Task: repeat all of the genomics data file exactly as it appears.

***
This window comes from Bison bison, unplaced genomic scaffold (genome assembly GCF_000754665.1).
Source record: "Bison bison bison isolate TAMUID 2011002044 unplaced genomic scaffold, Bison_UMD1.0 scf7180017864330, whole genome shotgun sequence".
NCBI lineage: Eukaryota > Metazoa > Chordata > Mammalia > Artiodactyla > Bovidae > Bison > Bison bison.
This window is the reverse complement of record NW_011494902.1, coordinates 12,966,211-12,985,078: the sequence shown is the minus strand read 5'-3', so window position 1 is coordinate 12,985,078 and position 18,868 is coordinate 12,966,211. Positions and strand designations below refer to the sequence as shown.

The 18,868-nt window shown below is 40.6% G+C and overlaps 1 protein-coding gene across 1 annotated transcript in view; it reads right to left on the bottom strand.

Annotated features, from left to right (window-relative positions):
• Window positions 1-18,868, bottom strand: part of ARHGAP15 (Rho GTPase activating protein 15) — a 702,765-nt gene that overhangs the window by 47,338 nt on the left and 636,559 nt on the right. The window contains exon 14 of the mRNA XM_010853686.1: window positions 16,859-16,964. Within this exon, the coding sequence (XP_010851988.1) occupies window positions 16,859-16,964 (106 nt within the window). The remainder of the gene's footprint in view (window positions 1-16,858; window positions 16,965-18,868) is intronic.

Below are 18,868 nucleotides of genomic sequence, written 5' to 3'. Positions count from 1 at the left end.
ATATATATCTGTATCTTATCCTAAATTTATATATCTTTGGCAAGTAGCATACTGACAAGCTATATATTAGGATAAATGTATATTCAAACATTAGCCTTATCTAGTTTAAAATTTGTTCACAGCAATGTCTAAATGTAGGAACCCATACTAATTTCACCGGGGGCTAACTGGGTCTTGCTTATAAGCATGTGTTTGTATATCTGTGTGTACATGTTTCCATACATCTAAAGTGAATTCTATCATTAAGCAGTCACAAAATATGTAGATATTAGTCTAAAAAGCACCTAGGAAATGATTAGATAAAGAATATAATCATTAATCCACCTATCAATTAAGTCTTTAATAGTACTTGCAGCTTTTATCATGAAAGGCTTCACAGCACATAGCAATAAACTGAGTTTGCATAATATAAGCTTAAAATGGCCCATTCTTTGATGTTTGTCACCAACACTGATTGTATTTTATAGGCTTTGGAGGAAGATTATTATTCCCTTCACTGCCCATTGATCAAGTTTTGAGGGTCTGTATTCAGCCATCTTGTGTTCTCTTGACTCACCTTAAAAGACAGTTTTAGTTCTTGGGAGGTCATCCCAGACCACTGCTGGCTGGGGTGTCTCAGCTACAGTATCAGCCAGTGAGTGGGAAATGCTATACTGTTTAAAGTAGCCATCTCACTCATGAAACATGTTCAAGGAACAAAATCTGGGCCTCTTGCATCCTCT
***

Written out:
This window comes from Bison bison, unplaced genomic scaffold (genome assembly GCF_000754665.1).
Source record: "Bison bison bison isolate TAMUID 2011002044 unplaced genomic scaffold, Bison_UMD1.0 scf7180017864330, whole genome shotgun sequence".
NCBI lineage: Eukaryota > Metazoa > Chordata > Mammalia > Artiodactyla > Bovidae > Bison > Bison bison.
This window is the reverse complement of record NW_011494902.1, coordinates 12,966,211-12,985,078: the sequence shown is the minus strand read 5'-3', so window position 1 is coordinate 12,985,078 and position 18,868 is coordinate 12,966,211. Positions and strand designations below refer to the sequence as shown.

The 18,868-nt window shown below is 40.6% G+C and overlaps 1 protein-coding gene across 1 annotated transcript in view; it reads right to left on the bottom strand.

Annotated features, from left to right (window-relative positions):
• Window positions 1-18,868, bottom strand: part of ARHGAP15 (Rho GTPase activating protein 15) — a 702,765-nt gene that overhangs the window by 47,338 nt on the left and 636,559 nt on the right. The window contains exon 14 of the mRNA XM_010853686.1: window positions 16,859-16,964. Within this exon, the coding sequence (XP_010851988.1) occupies window positions 16,859-16,964 (106 nt within the window). The remainder of the gene's footprint in view (window positions 1-16,858; window positions 16,965-18,868) is intronic.

Below are 18,868 nucleotides of genomic sequence, written 5' to 3'. Positions count from 1 at the left end.
ATATATATCTGTATCTTATCCTAAATTTATATATCTTTGGCAAGTAGCATACTGACAAGCTATATATTAGGATAAATGTATATTCAAACATTAGCCTTATCTAGTTTAAAATTTGTTCACAGCAATGTCTAAATGTAGGAACCCATACTAATTTCACCGGGGGCTAACTGGGTCTTGCTTATAAGCATGTGTTTGTATATCTGTGTGTACATGTTTCCATACATCTAAAGTGAATTCTATCATTAAGCAGTCACAAAATATGTAGATATTAGTCTAAAAAGCACCTAGGAAATGATTAGATAAAGAATATAATCATTAATCCACCTATCAATTAAGTCTTTAATAGTACTTGCAGCTTTTATCATGAAAGGCTTCACAGCACATAGCAATAAACTGAGTTTGCATAATATAAGCTTAAAATGGCCCATTCTTTGATGTTTGTCACCAACACTGATTGTATTTTATAGGCTTTGGAGGAAGATTATTATTCCCTTCACTGCCCATTGATCAAGTTTTGAGGGTCTGTATTCAGCCATCTTGTGTTCTCTTGACTCACCTTAAAAGACAGTTTTAGTTCTTGGGAGGTCATCCCAGACCACTGCTGGCTGGGGTGTCTCAGCTACAGTATCAGCCAGTGAGTGGGAAATGCTATACTGTTTAAAGTAGCCATCTCACTCATGAAACATGTTCAAGGAACAAAATCTGGGCCTCTTGCATCCTCT